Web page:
A big pile of chilled pineapples? Yes, a definite yes. A big pile of decomposing pineapples in a compost pile? A hard pass.
Pineapple can be used while making a compost pit, yes. But there are definitely certain aspects of decomposing them that you will need to keep in mind, moving forward.
Here’s all you’ll need to know about how to make a pineapple compost.
How to make a pineapple compost
The process is similar to making any other compost pit or bin :
You find an ideal location, select the container you wish to compost your organic waste—like a barrel compost, open compost pits, closed or retainer bins, etc— and then you fill the bin with your organic waste which, in this case, is pineapples.
But, can you use all parts of the pineapple?
Yes, you can.
The most frequently discarded part of a pineapple that is used to make compost is the tough, leathery and pointy outer rind or skin of the fruit.
Once you have eaten the fruit inside, the outside remains discarded.
So, before you add that to the pit, it is important to prepare the pineapple accordingly.
Step 1: Rinse
You will need to rinse the outside of the pineapple under a strong spray, as washing the fruit will remove any pesticides that may remain on the skin.
Step 2: Separate
Go ahead and separate the tough skin and leaves of the pineapple from the soft fruit inside.
Step 3: Chop
Cut the leaves and the skin into smaller pieces of roughly one to three inches.
Why? Well, the tough outer layer takes much longer to decompose, than most other material used in composting. Cutting them up into smaller pieces will hasten the process.
You can also add any leftover scraps and bits of the pineapple, like the flesh, along with the leaves and the skin.
This will constitute as the ‘greens’ in the greens to browns ratio(1:3) and is rich in nitrogen.
Make sure to add other green and brown parts, like grass or reeds and hay, pine or dry leaves to the compost, along with the pineapples
The pros of making a pineapple compost pit
1.Improves soil texture
Pineapples do wonders to help improve the texture of the soil. It is super rich in calcium, and, added to the soil, allows water and moisture to penetrate easily, making the soil compact and well textured.
2. Increases microorganisms in the soil
Pineapple compost in the soil increases the presence of good bacteria, as well as fungi and actinomycetes in the soil.
It increases the activities of catalase, urease, acid phosphatase and invertase in the soil, all of which offer plants nutrients and helps drive away plant-pests, bugs, and roaches.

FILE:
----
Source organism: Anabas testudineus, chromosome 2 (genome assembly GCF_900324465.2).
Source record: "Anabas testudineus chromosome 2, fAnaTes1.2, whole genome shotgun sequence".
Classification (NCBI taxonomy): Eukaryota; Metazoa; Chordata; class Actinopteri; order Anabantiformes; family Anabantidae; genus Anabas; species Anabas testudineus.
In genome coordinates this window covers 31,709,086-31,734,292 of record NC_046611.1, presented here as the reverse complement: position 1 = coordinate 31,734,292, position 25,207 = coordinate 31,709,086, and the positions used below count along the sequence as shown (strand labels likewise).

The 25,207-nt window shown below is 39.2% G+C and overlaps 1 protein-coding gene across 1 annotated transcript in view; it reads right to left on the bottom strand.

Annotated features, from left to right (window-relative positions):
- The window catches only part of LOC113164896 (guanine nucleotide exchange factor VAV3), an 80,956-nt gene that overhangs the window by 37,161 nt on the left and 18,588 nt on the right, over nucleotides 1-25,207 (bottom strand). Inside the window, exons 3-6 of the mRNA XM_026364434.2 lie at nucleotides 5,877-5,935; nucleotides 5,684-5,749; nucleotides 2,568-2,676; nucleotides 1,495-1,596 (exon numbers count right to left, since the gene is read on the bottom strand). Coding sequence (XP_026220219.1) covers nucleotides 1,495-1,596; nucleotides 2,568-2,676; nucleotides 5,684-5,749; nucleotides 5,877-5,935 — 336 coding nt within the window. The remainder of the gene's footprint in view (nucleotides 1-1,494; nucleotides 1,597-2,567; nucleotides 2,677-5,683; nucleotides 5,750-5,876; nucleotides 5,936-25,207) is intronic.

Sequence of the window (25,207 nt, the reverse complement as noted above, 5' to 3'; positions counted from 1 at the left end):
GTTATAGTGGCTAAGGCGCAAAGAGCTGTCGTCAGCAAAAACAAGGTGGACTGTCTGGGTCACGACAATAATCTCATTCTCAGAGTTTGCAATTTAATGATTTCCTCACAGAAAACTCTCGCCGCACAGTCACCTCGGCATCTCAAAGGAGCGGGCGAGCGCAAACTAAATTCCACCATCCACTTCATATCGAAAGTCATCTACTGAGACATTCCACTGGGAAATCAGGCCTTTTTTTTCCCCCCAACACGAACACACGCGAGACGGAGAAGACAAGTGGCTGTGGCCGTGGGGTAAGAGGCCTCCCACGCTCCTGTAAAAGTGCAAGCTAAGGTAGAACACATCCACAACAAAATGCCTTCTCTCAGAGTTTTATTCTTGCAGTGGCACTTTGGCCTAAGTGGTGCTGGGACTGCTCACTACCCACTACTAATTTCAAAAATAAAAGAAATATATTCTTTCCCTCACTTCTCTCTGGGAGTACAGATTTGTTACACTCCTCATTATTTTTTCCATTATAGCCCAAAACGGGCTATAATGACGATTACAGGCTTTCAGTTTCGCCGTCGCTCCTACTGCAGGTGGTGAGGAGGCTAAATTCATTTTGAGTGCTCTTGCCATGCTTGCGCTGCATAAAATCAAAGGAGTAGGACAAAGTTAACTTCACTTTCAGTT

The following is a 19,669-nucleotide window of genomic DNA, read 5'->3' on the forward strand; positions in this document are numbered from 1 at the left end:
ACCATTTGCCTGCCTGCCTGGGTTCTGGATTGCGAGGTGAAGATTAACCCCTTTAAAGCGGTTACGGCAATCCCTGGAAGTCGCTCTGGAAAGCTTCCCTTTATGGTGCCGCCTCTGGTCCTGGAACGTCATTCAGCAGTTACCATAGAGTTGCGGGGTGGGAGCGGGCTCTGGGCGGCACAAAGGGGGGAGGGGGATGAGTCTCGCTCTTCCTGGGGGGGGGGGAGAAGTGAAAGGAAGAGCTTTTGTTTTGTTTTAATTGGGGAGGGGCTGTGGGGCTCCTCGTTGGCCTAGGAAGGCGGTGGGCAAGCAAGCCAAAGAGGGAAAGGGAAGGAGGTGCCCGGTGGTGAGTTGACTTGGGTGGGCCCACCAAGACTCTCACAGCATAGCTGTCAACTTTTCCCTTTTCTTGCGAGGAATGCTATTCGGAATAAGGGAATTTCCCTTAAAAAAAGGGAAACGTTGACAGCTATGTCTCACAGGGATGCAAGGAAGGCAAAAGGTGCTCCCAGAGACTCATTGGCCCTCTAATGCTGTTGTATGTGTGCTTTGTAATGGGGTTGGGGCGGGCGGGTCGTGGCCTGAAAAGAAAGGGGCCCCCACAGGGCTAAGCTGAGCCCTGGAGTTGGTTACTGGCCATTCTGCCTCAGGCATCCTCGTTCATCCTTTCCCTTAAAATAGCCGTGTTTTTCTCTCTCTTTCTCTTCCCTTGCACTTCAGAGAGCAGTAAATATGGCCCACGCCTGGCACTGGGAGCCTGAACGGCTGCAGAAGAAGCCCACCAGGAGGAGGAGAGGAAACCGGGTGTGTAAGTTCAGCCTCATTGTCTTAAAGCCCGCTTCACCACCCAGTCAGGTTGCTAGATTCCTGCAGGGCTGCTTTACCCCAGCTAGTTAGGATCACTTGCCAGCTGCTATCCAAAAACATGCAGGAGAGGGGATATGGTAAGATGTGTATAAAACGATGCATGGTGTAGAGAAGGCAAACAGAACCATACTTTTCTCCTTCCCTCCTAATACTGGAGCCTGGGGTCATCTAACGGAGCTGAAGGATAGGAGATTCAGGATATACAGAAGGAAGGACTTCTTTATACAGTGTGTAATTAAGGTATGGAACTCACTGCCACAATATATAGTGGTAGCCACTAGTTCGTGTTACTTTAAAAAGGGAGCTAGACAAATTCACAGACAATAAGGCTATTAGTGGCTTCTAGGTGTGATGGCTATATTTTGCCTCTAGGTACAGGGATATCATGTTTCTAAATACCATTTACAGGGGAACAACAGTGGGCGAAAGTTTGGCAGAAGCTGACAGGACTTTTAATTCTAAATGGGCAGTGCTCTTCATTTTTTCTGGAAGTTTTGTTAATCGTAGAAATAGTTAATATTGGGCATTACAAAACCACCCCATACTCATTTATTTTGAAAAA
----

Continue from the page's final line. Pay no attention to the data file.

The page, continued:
3. Great source of nutrients
There’s no question about it; pineapple composts add a whole ton of nutrients to the soil, along with phosphorus, zinc, calcium and vitamins.
The zinc helps to synthesise plant proteins, calcium helps with the growth of plants, phosphorus maintains the general health and vigour of the plant and the vitamins help with the antioxidant functions.
Pineapples see some of the highest production wastes. Composting them is a great way to recycle waste in a productive way that will benefit agriculture and ecology.
The only thing you‘ll need to be aware of, while composting pineapples, is the high level of acidity that the fruit contains.
Along with other citrus fruits like oranges and lemons, pineapples contain high amounts of bromelain properties. Acidity can harm the integrity and pH balance of the soil.
So, before you put it into compost, you will have to control the acidity. This can be done in two ways:
Allow to ripen
By allowing the fruit to naturally ripen, the acidity in the fruit will diminish and it will be relatively safe to add to the compost bin.
Hydrated White Lime
The second way of killing the acidity is to add hydrated white lime to the compost that will directly react with the acids produced by the pineapple and deaden the acid.
This will allow the decomposition to resume as the acid in the fruit originally ‘preserves’ the fruit, preventing it from decay and decomposition.
Pineapples take a long time to decompose.
While the flesh will rot and decompose pretty quickly due to the high level of moisture and sugar in it, the tough rind, however, as well as the leaves and the cores will take significantly longer as they are drier, tougher and more water-resistant
.This is why you are advised to chop these bits up into smaller pieces, as well as to keep the compost well moisturize to augment decomposition.
Things to keep in mind while composting pineapples
1.Always remember to check the acidity of the fruit, and treat it accordingly to kill the acidity, before adding to the compost.
2.Worms and other good microbes will not be affected by composting pineapples. Pineapples are used in vermicomposting.
3.Pineapples require a LOT of moisture to decompose, so make sure you water the compost regularly, to help hasten the decomposition process.
The temperature, too, must be maintained as pineapples require a high level to decompose.
4.Remember, pineapple waste breaks down microbes in the soil, it will, in turn, increase the carbon level in the soil.
It requires copious amounts of oxygen to decompose, so make sure you turn the soil and compost regularly, to allow air to circulate.
5.We read earlier how citrus fruits have a bad rap when it comes to composting, as many believe that the acidity will affect the soil and mess up the pH balance.
Citrus, however, and in turn, the acidity it provides, does help with getting rid of scavengers, pests and parasites that might attack the plant.
6.Pineapple peels, like most citrus peels, have strong scents that repel scavengers and work to your advantage.
They are organic pesticides which, if used correctly with a mind towards balancing out the acidity, help break down oils rapidly and will evaporate before you place the compost in your garden.